Pheromone trap Reagron Crabgrass (Rhagoletis cerasi,R.cingulata) 2 swarms
(Rhagoletis cerasi, Rhagoletis cingulata)
Package includes: 1 roof, 2 adhesive bottoms with bait material!
The species is the main pest of cherries and sour cherries
Larvae hatch in the fruit and pulp and contaminate the fruit by chewing and defecating. The adult larvae leave the fruit leaving a characteristic hole
The cherry fruit fly is widespread throughout Europe and is a persistent and persistent pest of cherries and sour cherries. It has one generation per year, with most intensive breeding in May and may last until early July. The eastern cherry borer is native to the USA and has been spreading in our country since 2006. It also has one generation per year, but its emergence is prolonged and can last until August. The pupae overwinter in the soil around the trees. The adult fruit flies are black in colour, only the tip of the throat may be yellowish. Their wing pattern is different and the two species can be distinguished by this pattern. The flies lay their eggs in the flesh within 5-10 days of hatching. The hatched larvae chew the inside of the fruit for 10-15 days during their development. The adult larvae dislodge themselves from the fruit and drop to the ground to pupate for overwintering.
Advice for control:
The first larvae usually hatch within 1-2 weeks after the start of swarming, with mass emergence occurring 5-10 days after the peak of swarming. Knowledge of the swarming period is very important as any chemical control is most effective during the peak swarming period. Disinfection by digging up the area under fruit trees will help control. Since cherry fruit flies generally fly over short distances, regular REAGRON trapping in a small garden will significantly reduce the population and thus the damage.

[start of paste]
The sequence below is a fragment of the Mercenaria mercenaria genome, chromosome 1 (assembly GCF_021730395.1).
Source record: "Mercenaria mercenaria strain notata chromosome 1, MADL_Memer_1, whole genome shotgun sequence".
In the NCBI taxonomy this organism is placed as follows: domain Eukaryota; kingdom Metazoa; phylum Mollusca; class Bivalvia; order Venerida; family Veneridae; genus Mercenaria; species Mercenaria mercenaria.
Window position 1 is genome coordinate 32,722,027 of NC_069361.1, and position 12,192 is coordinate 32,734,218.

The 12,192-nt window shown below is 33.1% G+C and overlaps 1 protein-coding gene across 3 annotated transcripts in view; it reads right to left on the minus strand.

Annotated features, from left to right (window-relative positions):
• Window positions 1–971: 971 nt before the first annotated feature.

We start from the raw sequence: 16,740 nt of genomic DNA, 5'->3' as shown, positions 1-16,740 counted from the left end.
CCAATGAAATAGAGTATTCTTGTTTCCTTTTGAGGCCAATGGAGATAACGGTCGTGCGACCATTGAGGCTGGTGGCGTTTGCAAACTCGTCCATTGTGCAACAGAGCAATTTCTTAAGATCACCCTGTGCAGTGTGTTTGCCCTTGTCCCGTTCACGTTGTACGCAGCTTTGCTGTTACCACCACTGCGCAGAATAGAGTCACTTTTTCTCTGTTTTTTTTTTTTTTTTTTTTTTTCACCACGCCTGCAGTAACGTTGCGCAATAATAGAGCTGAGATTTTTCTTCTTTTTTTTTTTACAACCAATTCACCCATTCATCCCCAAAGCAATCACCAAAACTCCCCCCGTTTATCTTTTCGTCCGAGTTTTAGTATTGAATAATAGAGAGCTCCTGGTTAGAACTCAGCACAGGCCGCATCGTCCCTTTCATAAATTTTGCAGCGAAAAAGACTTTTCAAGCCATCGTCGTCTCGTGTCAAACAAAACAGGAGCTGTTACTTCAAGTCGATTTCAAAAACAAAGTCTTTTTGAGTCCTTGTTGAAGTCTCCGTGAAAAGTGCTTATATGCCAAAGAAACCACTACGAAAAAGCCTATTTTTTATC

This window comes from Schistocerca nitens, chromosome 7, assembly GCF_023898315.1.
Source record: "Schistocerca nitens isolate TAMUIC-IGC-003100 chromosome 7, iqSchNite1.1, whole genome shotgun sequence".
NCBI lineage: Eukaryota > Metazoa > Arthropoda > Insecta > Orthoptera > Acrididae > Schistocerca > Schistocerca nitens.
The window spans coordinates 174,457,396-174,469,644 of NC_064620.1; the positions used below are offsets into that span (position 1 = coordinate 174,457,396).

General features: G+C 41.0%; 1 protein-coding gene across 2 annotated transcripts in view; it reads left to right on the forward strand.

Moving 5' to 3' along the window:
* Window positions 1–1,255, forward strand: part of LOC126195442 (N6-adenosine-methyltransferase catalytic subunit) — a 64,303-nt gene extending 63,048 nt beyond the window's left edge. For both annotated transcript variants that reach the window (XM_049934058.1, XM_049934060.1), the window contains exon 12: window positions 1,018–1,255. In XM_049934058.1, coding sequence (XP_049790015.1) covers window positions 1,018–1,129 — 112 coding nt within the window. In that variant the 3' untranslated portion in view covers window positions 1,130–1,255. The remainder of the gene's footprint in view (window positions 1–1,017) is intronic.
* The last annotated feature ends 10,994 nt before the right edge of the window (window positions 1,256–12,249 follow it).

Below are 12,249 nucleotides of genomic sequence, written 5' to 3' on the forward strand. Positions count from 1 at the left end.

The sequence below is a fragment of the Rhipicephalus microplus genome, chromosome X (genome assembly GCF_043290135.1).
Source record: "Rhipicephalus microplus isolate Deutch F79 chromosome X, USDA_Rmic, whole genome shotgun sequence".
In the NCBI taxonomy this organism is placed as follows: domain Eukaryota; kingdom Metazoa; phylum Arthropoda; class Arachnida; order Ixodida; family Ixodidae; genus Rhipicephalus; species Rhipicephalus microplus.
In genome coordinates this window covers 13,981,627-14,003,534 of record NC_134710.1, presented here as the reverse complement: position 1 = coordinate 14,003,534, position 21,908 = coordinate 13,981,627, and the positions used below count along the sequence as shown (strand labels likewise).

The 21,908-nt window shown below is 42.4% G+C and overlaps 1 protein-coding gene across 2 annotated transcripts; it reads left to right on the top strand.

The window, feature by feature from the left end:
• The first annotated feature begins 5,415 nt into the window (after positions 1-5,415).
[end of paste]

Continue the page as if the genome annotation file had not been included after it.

Placement of traps in late April is advisable. Replace the yellow sheets containing the bait in the glue every 8 weeks or so.
Check the traps twice a week. Count and record the number of flies caught during the period. From the data, the drawing dynamics can be seen and the time of intervention can be determined. If the trap captures few tansy flies even during the empirical swarming peaks, this indicates a low infestation. In small gardens, a few additional traps can capture the tussock borers and reduce the infestation. This will protect our health and our environment.
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